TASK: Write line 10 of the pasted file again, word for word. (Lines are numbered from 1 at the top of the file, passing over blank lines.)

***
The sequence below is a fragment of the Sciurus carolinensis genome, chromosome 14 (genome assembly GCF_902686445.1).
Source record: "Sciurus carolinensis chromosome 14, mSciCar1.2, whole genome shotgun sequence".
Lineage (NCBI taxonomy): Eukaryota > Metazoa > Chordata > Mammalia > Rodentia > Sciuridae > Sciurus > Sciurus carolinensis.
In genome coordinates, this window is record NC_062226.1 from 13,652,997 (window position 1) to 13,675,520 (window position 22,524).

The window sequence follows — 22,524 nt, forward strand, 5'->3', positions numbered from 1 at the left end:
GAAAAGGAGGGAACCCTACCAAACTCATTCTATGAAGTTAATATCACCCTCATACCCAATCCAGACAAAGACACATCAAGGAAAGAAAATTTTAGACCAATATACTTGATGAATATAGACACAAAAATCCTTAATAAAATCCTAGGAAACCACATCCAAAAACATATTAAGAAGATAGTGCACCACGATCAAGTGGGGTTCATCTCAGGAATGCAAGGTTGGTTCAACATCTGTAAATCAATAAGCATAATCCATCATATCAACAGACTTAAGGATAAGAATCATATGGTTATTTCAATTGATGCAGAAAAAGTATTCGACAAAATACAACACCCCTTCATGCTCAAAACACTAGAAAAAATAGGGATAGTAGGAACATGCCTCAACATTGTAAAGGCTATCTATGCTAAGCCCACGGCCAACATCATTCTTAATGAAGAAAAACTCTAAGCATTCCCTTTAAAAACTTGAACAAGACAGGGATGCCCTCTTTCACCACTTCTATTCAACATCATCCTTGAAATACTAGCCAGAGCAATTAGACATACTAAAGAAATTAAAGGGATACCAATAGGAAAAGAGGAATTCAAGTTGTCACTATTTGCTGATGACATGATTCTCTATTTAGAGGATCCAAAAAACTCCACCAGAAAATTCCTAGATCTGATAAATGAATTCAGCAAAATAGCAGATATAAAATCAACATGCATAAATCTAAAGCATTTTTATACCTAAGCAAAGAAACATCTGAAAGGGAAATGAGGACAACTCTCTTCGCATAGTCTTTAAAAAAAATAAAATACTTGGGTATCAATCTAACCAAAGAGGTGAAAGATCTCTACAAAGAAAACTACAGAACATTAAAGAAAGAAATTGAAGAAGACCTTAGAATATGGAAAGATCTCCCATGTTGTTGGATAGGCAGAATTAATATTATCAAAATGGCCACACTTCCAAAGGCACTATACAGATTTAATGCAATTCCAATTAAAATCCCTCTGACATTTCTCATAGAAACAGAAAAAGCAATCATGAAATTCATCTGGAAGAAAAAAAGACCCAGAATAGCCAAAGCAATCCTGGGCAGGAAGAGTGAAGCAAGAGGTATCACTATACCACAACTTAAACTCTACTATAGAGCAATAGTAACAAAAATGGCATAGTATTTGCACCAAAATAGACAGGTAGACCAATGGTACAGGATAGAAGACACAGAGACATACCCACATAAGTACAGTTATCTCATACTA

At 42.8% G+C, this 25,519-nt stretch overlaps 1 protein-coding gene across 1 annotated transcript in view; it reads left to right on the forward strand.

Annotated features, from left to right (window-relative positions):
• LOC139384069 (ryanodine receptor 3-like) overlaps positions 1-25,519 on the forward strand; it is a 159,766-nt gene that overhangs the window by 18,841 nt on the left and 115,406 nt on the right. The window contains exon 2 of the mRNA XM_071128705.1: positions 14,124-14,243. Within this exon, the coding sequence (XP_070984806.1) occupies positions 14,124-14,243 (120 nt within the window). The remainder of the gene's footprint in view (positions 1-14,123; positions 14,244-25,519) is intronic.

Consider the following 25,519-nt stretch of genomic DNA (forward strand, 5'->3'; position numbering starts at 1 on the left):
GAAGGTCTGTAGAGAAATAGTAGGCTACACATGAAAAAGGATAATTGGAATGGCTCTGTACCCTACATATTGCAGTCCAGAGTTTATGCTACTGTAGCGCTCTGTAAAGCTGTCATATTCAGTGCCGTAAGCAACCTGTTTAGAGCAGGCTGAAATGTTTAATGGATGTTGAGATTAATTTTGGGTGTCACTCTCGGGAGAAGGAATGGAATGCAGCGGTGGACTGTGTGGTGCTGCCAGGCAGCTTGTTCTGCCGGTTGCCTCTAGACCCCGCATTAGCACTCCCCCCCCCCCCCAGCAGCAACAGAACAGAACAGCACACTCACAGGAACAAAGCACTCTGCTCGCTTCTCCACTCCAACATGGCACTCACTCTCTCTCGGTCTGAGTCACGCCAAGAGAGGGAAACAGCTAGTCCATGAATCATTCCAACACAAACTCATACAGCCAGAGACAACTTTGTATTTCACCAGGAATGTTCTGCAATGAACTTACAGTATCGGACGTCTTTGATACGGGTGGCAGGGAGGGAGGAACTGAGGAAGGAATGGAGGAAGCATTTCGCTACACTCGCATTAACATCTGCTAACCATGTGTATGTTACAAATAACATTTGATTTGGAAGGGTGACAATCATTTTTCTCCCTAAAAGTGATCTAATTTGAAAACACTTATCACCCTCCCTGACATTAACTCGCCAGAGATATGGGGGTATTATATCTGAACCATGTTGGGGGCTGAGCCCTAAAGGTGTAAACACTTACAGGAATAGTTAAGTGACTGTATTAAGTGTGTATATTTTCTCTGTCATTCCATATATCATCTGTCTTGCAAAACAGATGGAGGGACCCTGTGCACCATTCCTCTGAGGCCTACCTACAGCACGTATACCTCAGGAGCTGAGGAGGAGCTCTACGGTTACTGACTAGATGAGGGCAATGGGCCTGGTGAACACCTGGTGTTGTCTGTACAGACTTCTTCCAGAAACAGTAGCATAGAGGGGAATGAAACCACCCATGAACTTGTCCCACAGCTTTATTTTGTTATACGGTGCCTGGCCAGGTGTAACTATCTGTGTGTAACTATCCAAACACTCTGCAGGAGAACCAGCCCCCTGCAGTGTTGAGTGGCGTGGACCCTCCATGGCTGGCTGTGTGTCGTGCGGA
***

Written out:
Consider the following 25,519-nt stretch of genomic DNA (forward strand, 5'->3'; position numbering starts at 1 on the left):